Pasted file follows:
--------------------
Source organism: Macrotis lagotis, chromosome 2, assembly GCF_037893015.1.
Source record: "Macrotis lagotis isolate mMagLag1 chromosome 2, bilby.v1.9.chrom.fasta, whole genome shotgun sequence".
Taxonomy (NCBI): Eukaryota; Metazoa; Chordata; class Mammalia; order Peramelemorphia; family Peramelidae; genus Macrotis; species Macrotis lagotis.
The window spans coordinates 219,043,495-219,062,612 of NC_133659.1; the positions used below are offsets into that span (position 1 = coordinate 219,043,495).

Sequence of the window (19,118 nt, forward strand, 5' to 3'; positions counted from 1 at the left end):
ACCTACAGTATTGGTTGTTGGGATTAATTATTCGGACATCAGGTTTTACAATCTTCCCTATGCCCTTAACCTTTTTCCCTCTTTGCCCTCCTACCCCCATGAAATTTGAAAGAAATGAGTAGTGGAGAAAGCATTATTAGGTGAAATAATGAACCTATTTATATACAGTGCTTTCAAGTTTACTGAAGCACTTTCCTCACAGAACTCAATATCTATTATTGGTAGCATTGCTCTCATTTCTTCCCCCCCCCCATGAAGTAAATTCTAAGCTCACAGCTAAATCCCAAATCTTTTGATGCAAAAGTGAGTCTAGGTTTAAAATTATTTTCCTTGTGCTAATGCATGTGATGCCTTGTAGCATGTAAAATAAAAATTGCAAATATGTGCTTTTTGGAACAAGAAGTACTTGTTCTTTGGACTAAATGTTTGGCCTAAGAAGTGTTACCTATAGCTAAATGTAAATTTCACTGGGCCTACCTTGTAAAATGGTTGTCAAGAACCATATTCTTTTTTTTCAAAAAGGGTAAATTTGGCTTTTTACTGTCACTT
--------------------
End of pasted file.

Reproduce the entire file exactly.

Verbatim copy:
Source organism: Macrotis lagotis, chromosome 2, assembly GCF_037893015.1.
Source record: "Macrotis lagotis isolate mMagLag1 chromosome 2, bilby.v1.9.chrom.fasta, whole genome shotgun sequence".
Taxonomy (NCBI): Eukaryota; Metazoa; Chordata; class Mammalia; order Peramelemorphia; family Peramelidae; genus Macrotis; species Macrotis lagotis.
The window spans coordinates 219,043,495-219,062,612 of NC_133659.1; the positions used below are offsets into that span (position 1 = coordinate 219,043,495).

Sequence of the window (19,118 nt, forward strand, 5' to 3'; positions counted from 1 at the left end):
ACCTACAGTATTGGTTGTTGGGATTAATTATTCGGACATCAGGTTTTACAATCTTCCCTATGCCCTTAACCTTTTTCCCTCTTTGCCCTCCTACCCCCATGAAATTTGAAAGAAATGAGTAGTGGAGAAAGCATTATTAGGTGAAATAATGAACCTATTTATATACAGTGCTTTCAAGTTTACTGAAGCACTTTCCTCACAGAACTCAATATCTATTATTGGTAGCATTGCTCTCATTTCTTCCCCCCCCCCATGAAGTAAATTCTAAGCTCACAGCTAAATCCCAAATCTTTTGATGCAAAAGTGAGTCTAGGTTTAAAATTATTTTCCTTGTGCTAATGCATGTGATGCCTTGTAGCATGTAAAATAAAAATTGCAAATATGTGCTTTTTGGAACAAGAAGTACTTGTTCTTTGGACTAAATGTTTGGCCTAAGAAGTGTTACCTATAGCTAAATGTAAATTTCACTGGGCCTACCTTGTAAAATGGTTGTCAAGAACCATATTCTTTTTTTTCAAAAAGGGTAAATTTGGCTTTTTACTGTCACTT